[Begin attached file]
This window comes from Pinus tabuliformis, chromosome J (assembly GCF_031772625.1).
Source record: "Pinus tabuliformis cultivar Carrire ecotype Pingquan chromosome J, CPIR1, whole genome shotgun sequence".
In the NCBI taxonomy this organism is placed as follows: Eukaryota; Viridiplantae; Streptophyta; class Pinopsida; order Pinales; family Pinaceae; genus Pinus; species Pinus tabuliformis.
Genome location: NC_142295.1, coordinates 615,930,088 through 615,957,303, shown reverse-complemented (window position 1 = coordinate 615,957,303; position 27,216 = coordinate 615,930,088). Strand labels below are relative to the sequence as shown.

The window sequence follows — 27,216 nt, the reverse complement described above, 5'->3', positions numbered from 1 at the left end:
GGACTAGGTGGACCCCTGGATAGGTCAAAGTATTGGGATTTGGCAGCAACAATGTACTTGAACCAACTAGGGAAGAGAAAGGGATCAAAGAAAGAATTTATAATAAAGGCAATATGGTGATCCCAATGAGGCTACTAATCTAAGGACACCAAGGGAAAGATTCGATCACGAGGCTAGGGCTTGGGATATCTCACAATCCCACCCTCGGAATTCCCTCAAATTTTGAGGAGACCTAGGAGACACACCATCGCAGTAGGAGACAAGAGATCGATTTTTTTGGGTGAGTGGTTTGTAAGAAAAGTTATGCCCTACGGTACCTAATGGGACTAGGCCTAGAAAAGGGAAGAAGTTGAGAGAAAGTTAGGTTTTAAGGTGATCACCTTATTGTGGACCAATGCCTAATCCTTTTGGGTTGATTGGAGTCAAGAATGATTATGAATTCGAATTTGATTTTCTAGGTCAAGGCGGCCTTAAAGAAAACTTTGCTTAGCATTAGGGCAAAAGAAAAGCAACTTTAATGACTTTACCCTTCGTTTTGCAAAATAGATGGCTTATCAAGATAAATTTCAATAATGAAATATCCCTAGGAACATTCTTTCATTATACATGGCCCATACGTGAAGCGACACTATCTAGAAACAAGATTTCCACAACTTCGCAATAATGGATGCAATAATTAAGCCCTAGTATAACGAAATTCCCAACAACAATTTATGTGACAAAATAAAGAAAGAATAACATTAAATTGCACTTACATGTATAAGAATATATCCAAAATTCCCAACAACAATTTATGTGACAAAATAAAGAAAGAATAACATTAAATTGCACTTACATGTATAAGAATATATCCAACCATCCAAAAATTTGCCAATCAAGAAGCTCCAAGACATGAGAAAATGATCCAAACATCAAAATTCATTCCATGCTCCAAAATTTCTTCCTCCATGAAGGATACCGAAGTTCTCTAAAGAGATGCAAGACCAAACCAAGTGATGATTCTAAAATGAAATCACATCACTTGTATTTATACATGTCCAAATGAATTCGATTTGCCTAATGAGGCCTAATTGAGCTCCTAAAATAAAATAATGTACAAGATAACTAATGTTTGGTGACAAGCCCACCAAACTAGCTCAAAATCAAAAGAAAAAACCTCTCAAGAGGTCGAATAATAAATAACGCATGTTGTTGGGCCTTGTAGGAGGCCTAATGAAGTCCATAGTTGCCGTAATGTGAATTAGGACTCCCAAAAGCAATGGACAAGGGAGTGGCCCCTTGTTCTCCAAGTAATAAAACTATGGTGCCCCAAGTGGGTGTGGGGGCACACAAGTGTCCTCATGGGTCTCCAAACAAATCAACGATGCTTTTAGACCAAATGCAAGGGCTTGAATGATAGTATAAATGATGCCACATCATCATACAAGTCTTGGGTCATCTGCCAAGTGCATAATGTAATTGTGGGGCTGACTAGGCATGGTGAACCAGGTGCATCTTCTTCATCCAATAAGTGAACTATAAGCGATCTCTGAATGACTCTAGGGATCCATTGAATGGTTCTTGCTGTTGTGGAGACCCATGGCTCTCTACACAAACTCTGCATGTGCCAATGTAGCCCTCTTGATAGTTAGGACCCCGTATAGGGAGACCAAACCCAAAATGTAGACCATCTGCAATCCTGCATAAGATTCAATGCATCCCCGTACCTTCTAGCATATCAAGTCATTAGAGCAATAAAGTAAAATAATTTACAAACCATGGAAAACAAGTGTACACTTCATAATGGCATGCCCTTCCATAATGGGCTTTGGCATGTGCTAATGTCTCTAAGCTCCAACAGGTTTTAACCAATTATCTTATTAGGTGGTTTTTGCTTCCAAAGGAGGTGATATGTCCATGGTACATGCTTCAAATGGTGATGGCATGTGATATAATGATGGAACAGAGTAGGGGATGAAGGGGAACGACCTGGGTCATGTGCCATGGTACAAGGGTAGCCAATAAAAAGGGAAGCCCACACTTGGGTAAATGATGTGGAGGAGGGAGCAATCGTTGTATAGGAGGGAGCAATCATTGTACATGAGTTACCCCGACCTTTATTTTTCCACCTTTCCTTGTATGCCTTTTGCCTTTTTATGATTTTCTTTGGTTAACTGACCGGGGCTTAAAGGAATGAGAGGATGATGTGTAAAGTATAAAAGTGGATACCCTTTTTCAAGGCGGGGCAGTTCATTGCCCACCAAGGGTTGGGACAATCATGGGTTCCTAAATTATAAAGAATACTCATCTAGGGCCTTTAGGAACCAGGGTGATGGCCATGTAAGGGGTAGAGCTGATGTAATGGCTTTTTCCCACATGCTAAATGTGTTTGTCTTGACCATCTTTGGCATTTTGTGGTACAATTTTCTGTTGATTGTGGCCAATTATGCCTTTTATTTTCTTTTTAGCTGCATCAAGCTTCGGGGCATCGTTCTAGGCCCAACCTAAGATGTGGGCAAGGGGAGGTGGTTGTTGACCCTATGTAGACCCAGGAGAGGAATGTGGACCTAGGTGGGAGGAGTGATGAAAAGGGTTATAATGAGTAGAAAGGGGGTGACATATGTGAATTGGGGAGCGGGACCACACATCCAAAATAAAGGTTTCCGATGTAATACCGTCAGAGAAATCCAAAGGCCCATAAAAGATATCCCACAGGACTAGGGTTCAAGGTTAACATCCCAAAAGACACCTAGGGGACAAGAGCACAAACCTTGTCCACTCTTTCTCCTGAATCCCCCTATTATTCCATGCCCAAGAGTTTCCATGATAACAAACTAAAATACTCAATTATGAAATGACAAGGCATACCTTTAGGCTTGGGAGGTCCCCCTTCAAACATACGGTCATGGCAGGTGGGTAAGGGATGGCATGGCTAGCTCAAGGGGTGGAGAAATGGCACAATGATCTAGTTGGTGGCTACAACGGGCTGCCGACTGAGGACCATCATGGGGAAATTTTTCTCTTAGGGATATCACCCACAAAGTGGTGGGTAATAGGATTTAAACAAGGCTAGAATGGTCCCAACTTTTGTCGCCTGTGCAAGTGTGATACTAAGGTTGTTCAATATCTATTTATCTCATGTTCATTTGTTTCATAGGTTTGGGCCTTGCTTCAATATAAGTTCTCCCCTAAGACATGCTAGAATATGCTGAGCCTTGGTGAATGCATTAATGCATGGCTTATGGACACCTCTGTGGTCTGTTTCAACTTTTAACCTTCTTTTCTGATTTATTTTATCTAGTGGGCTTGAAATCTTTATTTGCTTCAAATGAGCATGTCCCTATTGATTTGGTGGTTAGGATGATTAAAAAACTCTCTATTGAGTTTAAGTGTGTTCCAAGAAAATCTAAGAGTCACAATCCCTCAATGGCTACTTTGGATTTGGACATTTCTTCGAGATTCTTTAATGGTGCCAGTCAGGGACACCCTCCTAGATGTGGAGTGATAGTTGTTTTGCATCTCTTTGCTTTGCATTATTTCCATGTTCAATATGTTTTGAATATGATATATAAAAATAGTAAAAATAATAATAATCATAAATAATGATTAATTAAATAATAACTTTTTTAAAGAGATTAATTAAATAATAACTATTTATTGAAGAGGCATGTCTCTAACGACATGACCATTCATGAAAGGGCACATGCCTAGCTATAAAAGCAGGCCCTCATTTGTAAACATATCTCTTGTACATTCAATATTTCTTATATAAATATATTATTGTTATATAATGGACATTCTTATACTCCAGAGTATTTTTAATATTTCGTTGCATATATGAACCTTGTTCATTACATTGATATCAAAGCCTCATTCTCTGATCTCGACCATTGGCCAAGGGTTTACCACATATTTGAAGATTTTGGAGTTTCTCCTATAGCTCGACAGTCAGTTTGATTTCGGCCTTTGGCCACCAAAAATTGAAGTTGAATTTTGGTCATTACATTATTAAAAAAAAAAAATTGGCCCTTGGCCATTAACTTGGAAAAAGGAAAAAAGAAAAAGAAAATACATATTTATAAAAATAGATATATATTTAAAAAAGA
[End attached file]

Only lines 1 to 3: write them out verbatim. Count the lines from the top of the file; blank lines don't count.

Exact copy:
This window comes from Pinus tabuliformis, chromosome J (assembly GCF_031772625.1).
Source record: "Pinus tabuliformis cultivar Carrire ecotype Pingquan chromosome J, CPIR1, whole genome shotgun sequence".
In the NCBI taxonomy this organism is placed as follows: Eukaryota; Viridiplantae; Streptophyta; class Pinopsida; order Pinales; family Pinaceae; genus Pinus; species Pinus tabuliformis.